This is a Guest Post by the super amazing One Hundred Dollars a Month reader Mel. We LOVE you Mel! Thank you for all your wonderful posts.
If you’re the kind of person who has trouble resisting cute seasonal quilting cottons, boy do I have the sewing project for you. I think this idea actually started with a comment from someone else on this blog (maybe Lolly?), but I was still on the fence about making my own napkins after years of trying to keep our white cloth napkins clean, so I hadn’t actually pursued it.
But our white cloth napkins completely wore out this spring right when paper products were selling out in stores, so I had to figure out something. I wanted whatever I made to be easier to clean and durable, so I decided to go with dark colors instead of white, and I decided to make them for every season and holiday to minimize the wear and tear on any one set.
That way, we’d automatically rotate through them, and if anything happened to one set, I’d have a year to crank out a replacement. I was also a little burned out on sewing from making so many face masks, so I decided to make smaller napkins that were square and just large enough to fold in half.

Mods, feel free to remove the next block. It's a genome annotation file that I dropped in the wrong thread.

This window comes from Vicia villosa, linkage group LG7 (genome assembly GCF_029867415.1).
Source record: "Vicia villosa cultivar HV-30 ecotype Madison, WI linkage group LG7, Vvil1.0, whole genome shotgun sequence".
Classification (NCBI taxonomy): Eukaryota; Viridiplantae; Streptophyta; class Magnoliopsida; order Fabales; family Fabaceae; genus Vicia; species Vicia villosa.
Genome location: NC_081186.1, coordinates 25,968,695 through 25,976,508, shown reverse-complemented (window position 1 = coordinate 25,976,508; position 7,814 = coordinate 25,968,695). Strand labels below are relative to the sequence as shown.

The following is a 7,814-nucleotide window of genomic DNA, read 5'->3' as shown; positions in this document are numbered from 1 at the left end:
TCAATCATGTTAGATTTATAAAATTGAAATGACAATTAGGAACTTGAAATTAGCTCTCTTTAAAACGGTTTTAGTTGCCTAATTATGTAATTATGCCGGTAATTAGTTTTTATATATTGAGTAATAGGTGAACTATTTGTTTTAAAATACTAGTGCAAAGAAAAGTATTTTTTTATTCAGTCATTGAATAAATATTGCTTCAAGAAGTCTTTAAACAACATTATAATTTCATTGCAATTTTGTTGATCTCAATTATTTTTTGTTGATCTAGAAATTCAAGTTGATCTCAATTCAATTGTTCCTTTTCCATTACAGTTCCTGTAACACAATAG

The smaller size was fast to sew, and they also take up far less room in the laundry. I love how they turned out, and they’ve been super functional, so I wanted to share how I made them.
- Cardstock, ruler, pencil, and scissors (to make a pattern)
- Rotary cutter and cutting mat
- Sewing machine
- Sewing clips or pins
- Quilting cotton in dark seasonal or holiday prints (I did 1-2 yards of each)
Note: If you want to spread out the time and the cost for making these, I recommend making sets as you need them throughout the year. That way you can shop sales for cute seasonal fabric and also make a dozen or two at a time.
1. Wash, dry, and iron your fabric.
5. Sew around the edge with a ¼ inch seam allowance, removing the pins or clips as you go and leaving an opening 2-3” long on one side. You can see the opening along the bottom edge of the napkin in the above photo.
8. Press the napkins with the iron (making sure the edges and corners stay turned out) and then topstitch all the way around to close the opening and give the napkins a finished look. Stitching around the edges also helps the napkins keep their shape when washing.
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